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Comcast’s internet revenue is catching up to TV

Internet beat out TV subscribers in 2015.

Rani Molla is a senior correspondent at Vox and has been focusing her reporting on the future of work. She has covered business and technology for more than a decade — often in charts — including at Bloomberg and the Wall Street Journal.

Comcast first had more internet subscribers than TV subscribers back in 2015, but its internet revenue is still catching up.

Since then, Comcast’s internet business has grown to include more than 26 million subscribers, while its number of pay TV users has declined to 22 million — a difference of four million households. Last quarter, Comcast added 379,000 high-speed internet subscribers while losing 96,000 video customers.

Revenue has followed slowly.

Comcast’s high-speed internet revenue hit a high of $4.2 billion last quarter, nearly three quarters of its $5.7 billion in video revenue. That represents the smallest difference there’s ever been between those revenue streams — just $1.5 billion.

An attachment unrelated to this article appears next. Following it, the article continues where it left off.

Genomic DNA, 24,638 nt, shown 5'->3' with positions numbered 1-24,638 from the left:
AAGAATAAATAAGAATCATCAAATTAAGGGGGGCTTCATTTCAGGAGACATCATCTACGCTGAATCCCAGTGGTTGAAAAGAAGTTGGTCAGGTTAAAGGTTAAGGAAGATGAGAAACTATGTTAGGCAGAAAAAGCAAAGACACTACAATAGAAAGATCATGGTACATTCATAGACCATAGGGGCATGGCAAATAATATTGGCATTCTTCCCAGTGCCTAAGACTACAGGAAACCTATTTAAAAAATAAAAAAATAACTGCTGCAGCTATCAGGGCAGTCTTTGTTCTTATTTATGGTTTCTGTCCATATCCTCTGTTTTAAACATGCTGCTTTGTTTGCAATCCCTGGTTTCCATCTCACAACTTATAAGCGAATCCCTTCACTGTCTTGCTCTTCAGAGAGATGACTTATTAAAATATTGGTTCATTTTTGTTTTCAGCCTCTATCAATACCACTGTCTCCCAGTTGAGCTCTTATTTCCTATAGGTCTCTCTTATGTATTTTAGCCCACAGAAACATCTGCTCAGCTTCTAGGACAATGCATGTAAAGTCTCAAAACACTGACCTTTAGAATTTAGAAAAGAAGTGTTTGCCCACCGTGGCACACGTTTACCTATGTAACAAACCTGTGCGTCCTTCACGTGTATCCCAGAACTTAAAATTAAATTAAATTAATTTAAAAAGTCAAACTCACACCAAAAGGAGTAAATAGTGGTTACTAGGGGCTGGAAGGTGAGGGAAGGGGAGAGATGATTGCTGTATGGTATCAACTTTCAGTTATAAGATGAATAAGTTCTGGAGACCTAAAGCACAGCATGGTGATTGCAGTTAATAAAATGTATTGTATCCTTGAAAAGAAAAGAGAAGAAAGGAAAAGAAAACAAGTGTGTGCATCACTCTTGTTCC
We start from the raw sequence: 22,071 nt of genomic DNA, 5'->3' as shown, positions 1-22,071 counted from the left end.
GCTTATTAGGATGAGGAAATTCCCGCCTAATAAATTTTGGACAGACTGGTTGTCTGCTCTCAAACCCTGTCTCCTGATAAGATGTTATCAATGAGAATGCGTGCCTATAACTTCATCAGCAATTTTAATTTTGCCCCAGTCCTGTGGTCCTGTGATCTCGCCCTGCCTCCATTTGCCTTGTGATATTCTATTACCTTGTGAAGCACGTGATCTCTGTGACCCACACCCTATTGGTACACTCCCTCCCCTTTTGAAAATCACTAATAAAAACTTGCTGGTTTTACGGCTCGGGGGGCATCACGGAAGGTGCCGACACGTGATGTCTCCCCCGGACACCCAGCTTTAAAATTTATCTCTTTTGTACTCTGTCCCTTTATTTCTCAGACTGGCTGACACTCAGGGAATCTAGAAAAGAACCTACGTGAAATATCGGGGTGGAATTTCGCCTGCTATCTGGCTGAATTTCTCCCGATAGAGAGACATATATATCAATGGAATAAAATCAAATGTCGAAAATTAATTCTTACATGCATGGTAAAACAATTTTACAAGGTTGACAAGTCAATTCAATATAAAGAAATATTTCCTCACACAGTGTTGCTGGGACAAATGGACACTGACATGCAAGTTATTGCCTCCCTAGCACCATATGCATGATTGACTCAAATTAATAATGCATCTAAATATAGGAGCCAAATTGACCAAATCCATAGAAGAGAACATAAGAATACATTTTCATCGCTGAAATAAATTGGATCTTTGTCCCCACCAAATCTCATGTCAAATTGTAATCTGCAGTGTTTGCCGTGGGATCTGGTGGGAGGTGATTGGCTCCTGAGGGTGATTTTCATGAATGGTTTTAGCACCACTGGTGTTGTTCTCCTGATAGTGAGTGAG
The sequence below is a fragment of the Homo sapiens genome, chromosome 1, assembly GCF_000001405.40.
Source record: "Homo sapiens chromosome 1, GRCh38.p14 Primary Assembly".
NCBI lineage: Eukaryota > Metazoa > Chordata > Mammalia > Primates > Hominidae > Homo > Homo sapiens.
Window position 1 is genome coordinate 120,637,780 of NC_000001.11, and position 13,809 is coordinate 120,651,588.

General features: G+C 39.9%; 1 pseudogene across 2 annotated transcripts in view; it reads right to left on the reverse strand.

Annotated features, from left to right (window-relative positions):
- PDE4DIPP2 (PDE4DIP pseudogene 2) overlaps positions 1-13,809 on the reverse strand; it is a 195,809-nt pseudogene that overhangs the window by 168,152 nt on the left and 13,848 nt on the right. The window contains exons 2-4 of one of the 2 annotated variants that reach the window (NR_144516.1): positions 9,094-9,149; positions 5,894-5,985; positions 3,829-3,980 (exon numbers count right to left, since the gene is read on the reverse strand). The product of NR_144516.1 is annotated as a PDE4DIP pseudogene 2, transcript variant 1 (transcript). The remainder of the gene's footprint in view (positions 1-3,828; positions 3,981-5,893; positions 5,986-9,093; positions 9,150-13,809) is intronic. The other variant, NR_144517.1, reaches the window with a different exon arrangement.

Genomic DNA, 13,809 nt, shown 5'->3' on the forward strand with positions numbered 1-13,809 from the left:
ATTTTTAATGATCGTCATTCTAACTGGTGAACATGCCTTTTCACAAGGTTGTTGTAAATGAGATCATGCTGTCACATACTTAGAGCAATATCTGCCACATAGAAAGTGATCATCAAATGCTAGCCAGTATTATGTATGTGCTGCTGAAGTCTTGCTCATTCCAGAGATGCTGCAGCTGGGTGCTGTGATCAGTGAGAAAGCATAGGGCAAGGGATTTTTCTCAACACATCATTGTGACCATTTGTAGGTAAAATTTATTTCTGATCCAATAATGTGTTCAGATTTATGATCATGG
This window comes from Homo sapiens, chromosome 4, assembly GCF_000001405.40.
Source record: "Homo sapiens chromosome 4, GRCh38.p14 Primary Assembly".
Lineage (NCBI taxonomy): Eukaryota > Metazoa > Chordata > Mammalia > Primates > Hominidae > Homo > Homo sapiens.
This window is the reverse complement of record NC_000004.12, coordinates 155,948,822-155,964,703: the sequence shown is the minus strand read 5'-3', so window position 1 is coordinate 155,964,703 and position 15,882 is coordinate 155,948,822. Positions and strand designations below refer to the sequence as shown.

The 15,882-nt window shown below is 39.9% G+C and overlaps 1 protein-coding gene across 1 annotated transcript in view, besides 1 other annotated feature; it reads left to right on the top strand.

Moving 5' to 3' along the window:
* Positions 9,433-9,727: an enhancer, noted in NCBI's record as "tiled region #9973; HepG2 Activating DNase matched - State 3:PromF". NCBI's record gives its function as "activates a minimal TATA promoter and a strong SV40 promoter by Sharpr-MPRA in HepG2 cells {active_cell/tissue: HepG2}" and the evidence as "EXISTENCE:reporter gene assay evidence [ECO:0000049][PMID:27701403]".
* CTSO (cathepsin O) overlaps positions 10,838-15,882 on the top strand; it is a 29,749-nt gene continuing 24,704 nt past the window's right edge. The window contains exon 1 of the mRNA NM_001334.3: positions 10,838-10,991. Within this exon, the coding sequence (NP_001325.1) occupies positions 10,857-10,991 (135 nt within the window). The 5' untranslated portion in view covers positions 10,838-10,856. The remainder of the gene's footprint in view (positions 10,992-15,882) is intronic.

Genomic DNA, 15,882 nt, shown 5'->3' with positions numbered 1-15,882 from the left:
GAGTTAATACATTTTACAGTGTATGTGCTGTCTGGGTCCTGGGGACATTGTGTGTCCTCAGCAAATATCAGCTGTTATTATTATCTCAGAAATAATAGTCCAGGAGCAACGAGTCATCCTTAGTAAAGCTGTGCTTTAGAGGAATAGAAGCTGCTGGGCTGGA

It’s important to note that internet revenue costs Comcast a lot less than video, because it doesn’t have to create content for the internet.

Last year, Comcast spent $12.9 billion on programming, or more than half of the $23 billion it generated from pay TV subscriptions. Then again, Comcast creates some of those license fees itself via its NBCUniversal* unit.

* NBCU is a minority investor in Recode owner Vox Media.

This article originally appeared on Recode.net.

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